Location: Quality & Safety Assessment ResearchTitle: Woody breast affects the marination and cooking performance of portioned broiler breast fillets
Submitted to: Poultry Science Association Meeting Abstract
Publication Type: Abstract Only
Publication Acceptance Date: 4/5/2017
Publication Date: 7/17/2017
Citation: Bowker, B.C., Maxwell, A., Zhuang, H. 2017. Woody breast affects the marination and cooking performance of portioned broiler breast fillets. Poultry Science Association Meeting Abstract. 96(1):86.
Interpretive Summary: n/a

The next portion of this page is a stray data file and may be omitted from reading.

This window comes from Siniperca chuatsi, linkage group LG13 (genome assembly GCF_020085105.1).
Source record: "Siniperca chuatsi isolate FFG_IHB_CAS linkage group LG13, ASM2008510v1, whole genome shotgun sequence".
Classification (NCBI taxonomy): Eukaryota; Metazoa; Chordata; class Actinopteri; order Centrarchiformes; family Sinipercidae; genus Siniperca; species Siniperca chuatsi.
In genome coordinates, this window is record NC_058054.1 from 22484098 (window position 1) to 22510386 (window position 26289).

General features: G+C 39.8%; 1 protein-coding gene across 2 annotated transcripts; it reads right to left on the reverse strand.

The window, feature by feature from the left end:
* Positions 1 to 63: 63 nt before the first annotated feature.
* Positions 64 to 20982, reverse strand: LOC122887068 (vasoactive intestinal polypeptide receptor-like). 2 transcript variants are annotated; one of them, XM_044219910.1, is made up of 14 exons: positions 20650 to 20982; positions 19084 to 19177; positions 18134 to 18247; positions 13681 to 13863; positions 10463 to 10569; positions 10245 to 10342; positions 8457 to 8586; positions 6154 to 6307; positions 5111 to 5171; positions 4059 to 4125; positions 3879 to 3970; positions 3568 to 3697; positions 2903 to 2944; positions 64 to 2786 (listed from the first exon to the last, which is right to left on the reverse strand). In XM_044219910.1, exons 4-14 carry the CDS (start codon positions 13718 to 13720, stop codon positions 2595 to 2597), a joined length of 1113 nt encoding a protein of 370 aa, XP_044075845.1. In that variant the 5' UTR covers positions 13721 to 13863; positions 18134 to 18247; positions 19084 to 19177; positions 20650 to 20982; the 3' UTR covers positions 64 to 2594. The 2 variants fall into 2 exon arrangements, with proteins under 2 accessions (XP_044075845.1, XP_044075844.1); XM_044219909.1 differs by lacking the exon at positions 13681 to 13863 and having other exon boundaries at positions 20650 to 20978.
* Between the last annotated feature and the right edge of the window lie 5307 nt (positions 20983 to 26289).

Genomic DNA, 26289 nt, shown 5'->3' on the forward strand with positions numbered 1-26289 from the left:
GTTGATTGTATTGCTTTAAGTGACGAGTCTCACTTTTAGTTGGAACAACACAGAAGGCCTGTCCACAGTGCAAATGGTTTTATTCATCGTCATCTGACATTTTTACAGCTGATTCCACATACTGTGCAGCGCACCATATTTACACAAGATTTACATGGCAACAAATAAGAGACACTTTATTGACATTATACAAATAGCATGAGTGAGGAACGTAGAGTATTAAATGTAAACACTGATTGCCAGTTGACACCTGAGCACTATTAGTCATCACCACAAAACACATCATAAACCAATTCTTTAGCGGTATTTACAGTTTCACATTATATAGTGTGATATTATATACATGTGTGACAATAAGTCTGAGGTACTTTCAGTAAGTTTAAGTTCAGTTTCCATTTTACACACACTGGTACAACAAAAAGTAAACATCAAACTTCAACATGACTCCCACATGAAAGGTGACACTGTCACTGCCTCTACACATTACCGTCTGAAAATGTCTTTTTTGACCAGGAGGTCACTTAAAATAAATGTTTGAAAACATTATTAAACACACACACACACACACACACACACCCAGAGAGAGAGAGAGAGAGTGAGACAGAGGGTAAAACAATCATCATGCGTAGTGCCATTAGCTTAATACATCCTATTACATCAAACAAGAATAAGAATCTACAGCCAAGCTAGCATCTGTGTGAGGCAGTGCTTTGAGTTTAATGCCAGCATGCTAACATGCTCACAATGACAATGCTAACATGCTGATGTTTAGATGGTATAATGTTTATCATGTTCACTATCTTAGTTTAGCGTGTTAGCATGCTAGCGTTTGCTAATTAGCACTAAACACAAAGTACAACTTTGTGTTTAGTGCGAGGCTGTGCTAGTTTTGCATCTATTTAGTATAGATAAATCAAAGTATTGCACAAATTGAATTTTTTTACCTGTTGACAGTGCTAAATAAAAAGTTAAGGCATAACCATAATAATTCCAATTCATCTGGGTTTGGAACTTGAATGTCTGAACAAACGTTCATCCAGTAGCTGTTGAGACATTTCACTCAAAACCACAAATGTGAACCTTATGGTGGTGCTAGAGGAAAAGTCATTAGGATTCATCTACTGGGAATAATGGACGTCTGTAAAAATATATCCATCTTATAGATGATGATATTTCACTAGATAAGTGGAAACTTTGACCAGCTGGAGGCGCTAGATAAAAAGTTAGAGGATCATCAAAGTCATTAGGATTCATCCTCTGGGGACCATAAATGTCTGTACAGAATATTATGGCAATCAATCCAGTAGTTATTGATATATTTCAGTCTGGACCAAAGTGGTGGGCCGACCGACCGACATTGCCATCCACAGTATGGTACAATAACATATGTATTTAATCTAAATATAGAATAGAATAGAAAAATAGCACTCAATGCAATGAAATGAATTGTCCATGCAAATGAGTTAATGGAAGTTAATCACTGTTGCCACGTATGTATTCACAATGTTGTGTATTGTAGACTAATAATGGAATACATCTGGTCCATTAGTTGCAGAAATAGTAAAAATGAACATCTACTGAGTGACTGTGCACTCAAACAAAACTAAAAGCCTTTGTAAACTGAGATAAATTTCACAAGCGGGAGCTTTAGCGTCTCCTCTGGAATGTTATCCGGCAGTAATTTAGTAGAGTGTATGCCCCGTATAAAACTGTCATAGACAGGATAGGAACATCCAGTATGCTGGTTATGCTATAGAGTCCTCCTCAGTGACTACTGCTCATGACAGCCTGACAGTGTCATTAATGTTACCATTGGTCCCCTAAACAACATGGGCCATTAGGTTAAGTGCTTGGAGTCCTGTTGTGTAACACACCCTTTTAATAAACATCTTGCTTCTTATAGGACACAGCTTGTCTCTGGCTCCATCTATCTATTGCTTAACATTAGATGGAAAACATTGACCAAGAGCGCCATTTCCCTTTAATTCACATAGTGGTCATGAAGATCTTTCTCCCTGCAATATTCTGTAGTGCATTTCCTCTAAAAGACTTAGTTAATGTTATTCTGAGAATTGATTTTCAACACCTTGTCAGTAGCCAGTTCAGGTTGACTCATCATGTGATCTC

Technical Abstract: The woody breast (WB) condition in broiler breast meat is known to impair technological meat quality. The Pectoralis major is an irregular shaped muscle and the distinct tactile and histological characteristics of the WB myopathy are usually more evident on the ventral surface and cranial end of the breast fillet. Commercially, breast fillets are often portioned horizontally due to their size and thickness. The objective of this study was to determine the effects of WB on the marination and cooking performance of the ventral (skin-side) and dorsal (bone-side) portions of broiler breast fillets. Sixty butterfly breast fillets were collected from the deboning line of a commercial plant and sorted into normal (no WB) and severe WB categories. Each fillet was portioned into ventral and dorsal halves. Portions from one side of each butterfly were used as controls (non-marinated). Portions from the other side were vacuum-tumble marinated (16 rpm, 4°C, 20 min) with 20% (wt/wt) marinade to meat ratio. Marinade was formulated to target a final concentration of 0.75% salt and 0.45% sodium tripolyphosphate. Fillet portions were cooked to 76°C in a combi-steam oven. Marinade uptake and retention were lower in both the ventral and dorsal portions of the WB fillets. The dorsal portions had greater marinade uptake and retention than the ventral portions in both normal and WB fillets. For non-marinated samples, cook loss was greater in both the ventral and dorsal portions of WB fillets. In marinated samples, however, cook loss was similar between the dorsal portions of normal and WB fillets. Final product yield (%) was calculated based on pre-marination and post-cooking weights. Severe WB samples exhibited lower final product yields than normal samples for both the ventral and dorsal portions. For marinated samples, final product yields were greater in the dorsal portions of the fillets than the ventral portions. Overall, data demonstrated that the dorsal portion of the Pectoralis major more readily absorbs and retains marinade during vacuum tumbling and storage than the ventral portion. Furthermore, the WB condition negatively influences the marination and cooking performance in both the ventral and dorsal portions of broiler breast fillets.